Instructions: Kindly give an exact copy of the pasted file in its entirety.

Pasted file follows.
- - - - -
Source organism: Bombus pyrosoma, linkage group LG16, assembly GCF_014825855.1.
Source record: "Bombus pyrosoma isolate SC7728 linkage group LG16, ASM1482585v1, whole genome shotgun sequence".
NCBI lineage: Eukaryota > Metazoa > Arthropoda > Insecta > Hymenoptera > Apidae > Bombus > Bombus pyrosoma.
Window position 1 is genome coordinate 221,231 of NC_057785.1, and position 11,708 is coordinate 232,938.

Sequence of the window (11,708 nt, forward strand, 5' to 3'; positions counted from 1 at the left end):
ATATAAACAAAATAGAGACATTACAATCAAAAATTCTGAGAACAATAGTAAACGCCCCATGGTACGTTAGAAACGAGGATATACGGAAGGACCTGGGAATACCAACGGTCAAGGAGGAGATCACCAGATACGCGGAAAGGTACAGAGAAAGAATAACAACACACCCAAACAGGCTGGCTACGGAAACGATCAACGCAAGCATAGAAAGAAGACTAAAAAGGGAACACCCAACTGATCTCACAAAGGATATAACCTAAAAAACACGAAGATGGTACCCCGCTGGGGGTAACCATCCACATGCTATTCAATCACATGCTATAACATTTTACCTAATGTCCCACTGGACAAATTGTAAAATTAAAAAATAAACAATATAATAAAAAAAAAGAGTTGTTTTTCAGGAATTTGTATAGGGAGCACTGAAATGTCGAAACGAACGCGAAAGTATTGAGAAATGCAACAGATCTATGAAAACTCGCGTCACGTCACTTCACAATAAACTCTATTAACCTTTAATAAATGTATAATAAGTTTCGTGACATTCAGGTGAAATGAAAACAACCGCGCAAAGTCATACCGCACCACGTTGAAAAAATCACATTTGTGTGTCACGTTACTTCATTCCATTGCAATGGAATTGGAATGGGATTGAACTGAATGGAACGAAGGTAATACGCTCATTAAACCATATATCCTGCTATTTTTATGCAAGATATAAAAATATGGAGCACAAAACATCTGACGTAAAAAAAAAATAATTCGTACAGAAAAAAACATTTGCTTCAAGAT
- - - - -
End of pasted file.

Source organism: Bombus pyrosoma, linkage group LG16, assembly GCF_014825855.1.
Source record: "Bombus pyrosoma isolate SC7728 linkage group LG16, ASM1482585v1, whole genome shotgun sequence".
NCBI lineage: Eukaryota > Metazoa > Arthropoda > Insecta > Hymenoptera > Apidae > Bombus > Bombus pyrosoma.
Window position 1 is genome coordinate 221,231 of NC_057785.1, and position 11,708 is coordinate 232,938.

Sequence of the window (11,708 nt, forward strand, 5' to 3'; positions counted from 1 at the left end):
ATATAAACAAAATAGAGACATTACAATCAAAAATTCTGAGAACAATAGTAAACGCCCCATGGTACGTTAGAAACGAGGATATACGGAAGGACCTGGGAATACCAACGGTCAAGGAGGAGATCACCAGATACGCGGAAAGGTACAGAGAAAGAATAACAACACACCCAAACAGGCTGGCTACGGAAACGATCAACGCAAGCATAGAAAGAAGACTAAAAAGGGAACACCCAACTGATCTCACAAAGGATATAACCTAAAAAACACGAAGATGGTACCCCGCTGGGGGTAACCATCCACATGCTATTCAATCACATGCTATAACATTTTACCTAATGTCCCACTGGACAAATTGTAAAATTAAAAAATAAACAATATAATAAAAAAAAAGAGTTGTTTTTCAGGAATTTGTATAGGGAGCACTGAAATGTCGAAACGAACGCGAAAGTATTGAGAAATGCAACAGATCTATGAAAACTCGCGTCACGTCACTTCACAATAAACTCTATTAACCTTTAATAAATGTATAATAAGTTTCGTGACATTCAGGTGAAATGAAAACAACCGCGCAAAGTCATACCGCACCACGTTGAAAAAATCACATTTGTGTGTCACGTTACTTCATTCCATTGCAATGGAATTGGAATGGGATTGAACTGAATGGAACGAAGGTAATACGCTCATTAAACCATATATCCTGCTATTTTTATGCAAGATATAAAAATATGGAGCACAAAACATCTGACGTAAAAAAAAAATAATTCGTACAGAAAAAAACATTTGCTTCAAGAT